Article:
The Rain Gods' Rebellion: The Cultural Basis of a Nahua Insurgency

The Rain Gods' Rebellion: The Cultural Basis of a Nahua Insurgency

by James M. Taggart


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The Rain Gods’ Rebellion examines Nahua oral narratives to illuminate the cultural basis of the 1977–1984 rebellion against the local Hispanic elite in Huitzilan de Serdán, Mexico. Drawing from forty years of fieldwork in the region, James M. Taggart traces the sociopolitical role of Nahua rain gods—who took both human and divine forms—back hundreds of years and sheds new light on the connections between social experiences and the Nahua understanding of water and weather in stories. As Taggart shows, Nahua tales of the rain gods’ rebellion anticipated the actual 1977 land invasion in Huitzilan, in which some 200–300 Nahua were killed.

The Rain Gods’ Rebellion reveals how local culture evolves from the expression of unrest to organized insurgency and then into collective memory. Taggart records a tradition of storytelling in which Nahuas radicalized themselves through recounting the rain gods’ stories—stories of the gods organizing and striking with bolts of lightning the companion spirits of autocratic local leaders who worked closely with mestizos. The tales are part of a tradition of resisting the friars’ efforts to convert the Nahuas, Totonacs, Otomi, and Tepehua to Christianity and inspiring nativistic movements against invading settlers.

Providing a rare longitudinal look at the cultural basis of this grassroots insurgency, The Rain Gods’ Rebellion offers rare insight into the significance of oral history in forming Nahua collective memory and, by extension, culture. It will be of significance to scholars of Indigenous studies, anthropology, oral history, and violence studies, as well as linguistic anthropologists and sociolinguists.

Product Details

ISBN-13: 9781607329503
Publisher: University Press of Colorado
Publication date: 08/03/2020
Edition description: 1
Pages: 246
Product dimensions: 6.00(w) x 9.00(h) x 0.60(d)
Age Range: 18 Years

About the Author

James M. Taggart is the Lewis Audenreid Professor of History and Archaeology, Emeritus, at Franklin and Marshall College and taught for five years at the Escuela Nacional de Antropología e Historia in Mexico City. His fieldwork in Mexico, Spain, and the Hispanic Southwest has been supported by grants from the Mellon Foundation, the National Science Foundation, the American Philosophical Society, and the Lewis Audenreid Fund of Franklin and Marshall College. He is the author of Remembering Victoria: A Tragic Nahuat Love Story and recipient of the Bradley R. Dewey Prize for Excellence in Scholarship, the Christian R. and Mary F. Lindback Prize for Excellence in Teaching, and an honorable mention in the Chicago Folklore Prize competition.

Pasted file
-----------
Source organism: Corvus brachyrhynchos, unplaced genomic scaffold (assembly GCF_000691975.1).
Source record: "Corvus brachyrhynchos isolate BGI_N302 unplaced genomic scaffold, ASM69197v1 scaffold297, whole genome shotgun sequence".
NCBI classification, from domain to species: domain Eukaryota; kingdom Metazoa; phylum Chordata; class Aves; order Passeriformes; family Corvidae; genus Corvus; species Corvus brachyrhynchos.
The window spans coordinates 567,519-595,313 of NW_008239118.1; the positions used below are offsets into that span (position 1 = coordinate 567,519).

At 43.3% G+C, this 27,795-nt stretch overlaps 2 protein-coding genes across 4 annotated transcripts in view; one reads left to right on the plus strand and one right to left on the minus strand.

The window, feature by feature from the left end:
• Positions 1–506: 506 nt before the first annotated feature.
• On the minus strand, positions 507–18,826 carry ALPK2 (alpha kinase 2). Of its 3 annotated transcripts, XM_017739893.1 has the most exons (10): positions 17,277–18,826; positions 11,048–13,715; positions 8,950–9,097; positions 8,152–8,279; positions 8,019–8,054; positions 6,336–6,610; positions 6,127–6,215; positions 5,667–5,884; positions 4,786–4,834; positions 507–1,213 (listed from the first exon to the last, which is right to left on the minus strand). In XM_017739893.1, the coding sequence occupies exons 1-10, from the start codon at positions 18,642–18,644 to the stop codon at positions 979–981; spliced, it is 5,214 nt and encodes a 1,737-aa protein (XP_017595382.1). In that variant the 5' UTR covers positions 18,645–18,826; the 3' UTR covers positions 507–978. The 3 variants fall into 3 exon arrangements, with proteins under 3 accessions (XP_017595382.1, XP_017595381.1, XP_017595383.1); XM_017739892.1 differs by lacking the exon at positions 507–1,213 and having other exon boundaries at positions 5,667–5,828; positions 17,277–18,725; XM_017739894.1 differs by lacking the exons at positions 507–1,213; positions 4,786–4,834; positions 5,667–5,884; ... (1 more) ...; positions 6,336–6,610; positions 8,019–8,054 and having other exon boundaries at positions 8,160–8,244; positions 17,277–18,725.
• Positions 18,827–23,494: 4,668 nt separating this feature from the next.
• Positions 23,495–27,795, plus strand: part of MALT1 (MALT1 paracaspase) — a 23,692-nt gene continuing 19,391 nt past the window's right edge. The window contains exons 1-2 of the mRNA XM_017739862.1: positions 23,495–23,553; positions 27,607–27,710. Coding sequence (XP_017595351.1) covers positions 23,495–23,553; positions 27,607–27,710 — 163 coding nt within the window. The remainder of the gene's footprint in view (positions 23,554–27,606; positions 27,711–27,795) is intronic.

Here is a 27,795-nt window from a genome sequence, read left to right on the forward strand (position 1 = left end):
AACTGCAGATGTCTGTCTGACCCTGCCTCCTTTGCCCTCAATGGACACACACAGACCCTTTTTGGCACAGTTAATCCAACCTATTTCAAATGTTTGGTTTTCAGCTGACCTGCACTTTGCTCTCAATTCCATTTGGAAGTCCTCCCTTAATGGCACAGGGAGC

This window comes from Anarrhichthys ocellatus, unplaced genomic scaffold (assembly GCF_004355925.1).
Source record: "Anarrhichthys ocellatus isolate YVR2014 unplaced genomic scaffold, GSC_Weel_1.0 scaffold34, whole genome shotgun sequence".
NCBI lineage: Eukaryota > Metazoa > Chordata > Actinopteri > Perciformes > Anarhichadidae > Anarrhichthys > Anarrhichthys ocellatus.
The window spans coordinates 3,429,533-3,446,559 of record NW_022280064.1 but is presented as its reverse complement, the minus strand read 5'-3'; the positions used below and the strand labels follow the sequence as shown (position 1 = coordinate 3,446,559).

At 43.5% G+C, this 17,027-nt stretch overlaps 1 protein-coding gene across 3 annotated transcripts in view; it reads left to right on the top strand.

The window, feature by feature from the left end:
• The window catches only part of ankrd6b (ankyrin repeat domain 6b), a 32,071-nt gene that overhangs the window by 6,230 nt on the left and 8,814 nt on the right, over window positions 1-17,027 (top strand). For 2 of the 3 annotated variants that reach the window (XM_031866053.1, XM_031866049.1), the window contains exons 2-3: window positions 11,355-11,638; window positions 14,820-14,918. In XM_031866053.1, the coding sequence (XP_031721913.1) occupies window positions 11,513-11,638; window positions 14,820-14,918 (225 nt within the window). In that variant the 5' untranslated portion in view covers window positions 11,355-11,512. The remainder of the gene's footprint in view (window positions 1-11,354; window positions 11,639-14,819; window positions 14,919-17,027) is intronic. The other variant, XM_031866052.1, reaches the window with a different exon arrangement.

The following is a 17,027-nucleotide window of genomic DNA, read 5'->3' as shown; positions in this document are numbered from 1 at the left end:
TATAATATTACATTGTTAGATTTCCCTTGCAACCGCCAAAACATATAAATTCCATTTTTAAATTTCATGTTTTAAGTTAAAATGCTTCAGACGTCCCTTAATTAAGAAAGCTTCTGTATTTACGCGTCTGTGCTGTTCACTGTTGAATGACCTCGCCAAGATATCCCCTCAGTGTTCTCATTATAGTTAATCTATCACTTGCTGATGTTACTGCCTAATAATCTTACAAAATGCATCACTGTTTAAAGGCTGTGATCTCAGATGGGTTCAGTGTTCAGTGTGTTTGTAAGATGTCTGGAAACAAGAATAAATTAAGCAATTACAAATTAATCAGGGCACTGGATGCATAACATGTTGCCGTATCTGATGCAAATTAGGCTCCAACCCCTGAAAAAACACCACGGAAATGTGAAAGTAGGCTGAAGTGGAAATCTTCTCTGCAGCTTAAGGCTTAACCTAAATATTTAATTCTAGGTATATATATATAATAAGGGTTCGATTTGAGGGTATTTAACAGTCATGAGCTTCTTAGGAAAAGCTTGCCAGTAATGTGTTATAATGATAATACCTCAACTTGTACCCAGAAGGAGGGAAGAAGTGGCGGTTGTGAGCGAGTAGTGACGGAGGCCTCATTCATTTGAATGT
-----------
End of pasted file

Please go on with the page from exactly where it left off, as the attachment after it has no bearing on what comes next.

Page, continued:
Table of Contents

Acknowledgments ix

Chapter 1 Introduction 1

Chapter 2 Rebellions in the Sierra Norte 13

Chapter 3 San Miguel and the Rain Gods 27

Chapter 4 "The Rain God," 1975 39

Chapter 5 "The President and the Priest," 1975 54

Chapter 6 "The President of Hueytlalpan," 1978 78

Chapter 7 "The Water in Ixtepec," 1978 93

Chapter 8 "A Humble Man's Predicament," 1978 108

Chapter 9 "Malintzin," 1978 134

Chapter 10 "The Land Transaction" 143

Chapter 11 After the UCI 151

Chapter 11 "The Storm" 163

Chapter 13 Conclusion 175


"Ahuehueht," 1975 183

"The Drunk," 1977 190

"The Drunk" II, 1977 199

Notes 211

References Cited 225

Index 231

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